Hey chez, As much as everyone hated tarp, as we all did, it was pretty much a success. I don’t think Coulter was wrong at all. I don’t believe even she agreed with the bail-out. So, don’t sell coulter short.

    • John Brown

      Nice trice Chezwic. But it only happened because the new Obama people were brought into the process in the last months of Bush admin. – they drove this stake into our hearts. Not Bush. Ann Coulter tells the truth. Bush people tried to fight the coming tsunami – Liberals blocked him every turn. Liberals lie and deceive. Just like when they claim 'death panels' were allowed under the Bush admin – but Bush actually vetoed the bill allowing the panels. His veto was overiden by the liberals. Yet tricksters like you would tell us they were allowed under Bush. Just like the bailouts.

      • Chezwick_Mac

        Don't know what planet you live on, but TARP (the Wall Street bailout) was a Bush Administration initiative. This is a fact. Your postulation that Bush was – in his final months – somehow under obligation to Obama is absurd. Right up until the final day of his presidency, Bush could have resisted any bail-out of Wall Street if he had actually wanted to.

        A case could readily be made that Bush acted responsibly, that stabilizing the financial institutions was in the national interest. But whether TARP was necessary or not, it is a flight from reality for you and Colter to attribute it to Obama.

        Obama needs no additional assignation for ruining our economic prospects. His "stimulus package" that stimulated nothing but added a trillion dollars to our debt and of course his so-called healthcare "reform" that threatens small businesses, vastly expands government and violates the Constitution….these are sufficient grounds for the most strenuous condemnation and repudiation.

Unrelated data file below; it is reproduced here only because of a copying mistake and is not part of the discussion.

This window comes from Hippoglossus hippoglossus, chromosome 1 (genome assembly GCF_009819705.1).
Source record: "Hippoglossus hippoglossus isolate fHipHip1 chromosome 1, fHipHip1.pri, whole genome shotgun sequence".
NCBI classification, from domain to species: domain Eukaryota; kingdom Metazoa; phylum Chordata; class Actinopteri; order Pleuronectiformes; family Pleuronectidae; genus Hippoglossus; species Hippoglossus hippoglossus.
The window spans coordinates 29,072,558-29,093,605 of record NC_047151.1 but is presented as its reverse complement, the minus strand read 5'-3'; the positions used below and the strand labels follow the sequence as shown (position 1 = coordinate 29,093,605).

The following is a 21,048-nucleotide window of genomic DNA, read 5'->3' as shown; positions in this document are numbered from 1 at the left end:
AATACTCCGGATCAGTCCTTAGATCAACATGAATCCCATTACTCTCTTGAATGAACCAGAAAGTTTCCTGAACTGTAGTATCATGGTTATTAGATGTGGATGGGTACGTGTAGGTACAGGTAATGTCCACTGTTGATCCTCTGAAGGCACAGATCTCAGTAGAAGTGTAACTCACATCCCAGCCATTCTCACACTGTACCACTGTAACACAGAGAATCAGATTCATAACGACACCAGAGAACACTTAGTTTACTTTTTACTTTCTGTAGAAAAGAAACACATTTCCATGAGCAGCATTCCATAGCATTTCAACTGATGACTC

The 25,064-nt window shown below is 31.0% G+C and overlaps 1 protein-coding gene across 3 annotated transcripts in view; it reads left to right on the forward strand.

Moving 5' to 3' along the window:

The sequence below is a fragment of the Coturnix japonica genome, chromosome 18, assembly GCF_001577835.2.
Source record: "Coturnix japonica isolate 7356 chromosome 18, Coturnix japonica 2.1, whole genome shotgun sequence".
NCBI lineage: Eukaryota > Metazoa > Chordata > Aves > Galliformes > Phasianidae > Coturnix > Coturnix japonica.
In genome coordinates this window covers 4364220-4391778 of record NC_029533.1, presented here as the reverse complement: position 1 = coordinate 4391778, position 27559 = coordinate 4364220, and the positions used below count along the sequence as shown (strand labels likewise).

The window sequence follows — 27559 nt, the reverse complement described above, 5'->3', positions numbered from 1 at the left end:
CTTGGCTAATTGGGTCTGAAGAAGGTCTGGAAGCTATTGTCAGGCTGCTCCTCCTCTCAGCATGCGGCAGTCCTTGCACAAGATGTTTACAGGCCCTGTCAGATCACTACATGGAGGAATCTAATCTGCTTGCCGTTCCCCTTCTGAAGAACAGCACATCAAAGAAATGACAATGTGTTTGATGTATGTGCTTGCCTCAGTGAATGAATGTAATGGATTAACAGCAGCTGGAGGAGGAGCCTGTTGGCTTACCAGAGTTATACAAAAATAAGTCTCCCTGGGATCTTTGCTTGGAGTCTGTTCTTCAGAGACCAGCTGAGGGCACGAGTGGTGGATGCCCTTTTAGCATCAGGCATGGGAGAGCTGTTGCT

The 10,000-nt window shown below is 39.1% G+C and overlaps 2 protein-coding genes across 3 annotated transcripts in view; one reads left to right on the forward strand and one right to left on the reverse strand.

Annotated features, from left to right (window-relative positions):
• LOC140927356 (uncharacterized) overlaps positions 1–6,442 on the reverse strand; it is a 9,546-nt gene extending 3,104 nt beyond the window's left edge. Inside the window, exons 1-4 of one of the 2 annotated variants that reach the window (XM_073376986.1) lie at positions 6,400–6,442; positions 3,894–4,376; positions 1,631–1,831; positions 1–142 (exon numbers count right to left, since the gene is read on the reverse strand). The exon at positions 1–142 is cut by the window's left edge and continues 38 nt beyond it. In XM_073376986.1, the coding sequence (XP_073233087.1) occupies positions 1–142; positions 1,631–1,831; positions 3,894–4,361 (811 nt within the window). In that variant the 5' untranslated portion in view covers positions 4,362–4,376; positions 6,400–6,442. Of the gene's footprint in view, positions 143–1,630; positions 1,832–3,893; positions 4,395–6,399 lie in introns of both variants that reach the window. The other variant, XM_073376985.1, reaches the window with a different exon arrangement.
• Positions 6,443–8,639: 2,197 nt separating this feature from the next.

How unfortunate when conservatives start emulating liberals and blame EVERYTHING on the other side, facts be damned!

      • jtbaumgart

        Wrong John Brown. ACORN, you know the community organizers that Barrack Hussein Obama was aligned with, went into banks demanding loans for people who could not afford the homes, then when the banks originally refused the loans, they picketed outside and hollered that the loan officers were racists. Get your facts straight.

      • trickyblain

        "Just like when they claim 'death panels' were allowed under the Bush admin – but Bush actually vetoed the bill allowing the panels. His veto was overiden by the liberals."

        Um, what?

        Do you have a bill number and a date of veto?

    • Seek

      Nice try, John Brown.

      President Bush made clear as early as 2002, in a very detailed speech, that he wanted to radically boost Hispanic and black homeownership rates. He and Karl Rove explicitly believed this to be sound economic policy and a winning political strategy for getting more minority votes. Steve Sailer's lengthy articles in on this issue make this indisputable. Lenders, builders and realtors went along with this charade because it was good for business. The late Jack Kemp, another growth-at-any-cost Republican, was absolutely evangelical about the need for more minority homeownership.

      Yes, Democrats have a lot to answer for. But so do Republicans. A plague on both their houses.

  • aspacia

    I am sick and tired of Coulter and many other conservatives taking cheap shots at teachers. Sure many teachers to shovel liberal BS, and buy into this pedagogy, self-esteem crap, but a huge number do not.


    • "John Brown"

      In such an educational environment, you cannot pass a teacher by saying they are merely following orders. Yes, it appears more and more that liberal bureaucrats act as unelected commisars to push their academically inspired agenda – most times from the dark and we never know until it becomes 'normal'. But a tree is known by it's fruit. If a true teacher is forced to feed a child rotten fruit. They should refuse to do so. They should fight fire with fire and resist the liberal establishment. Or resign.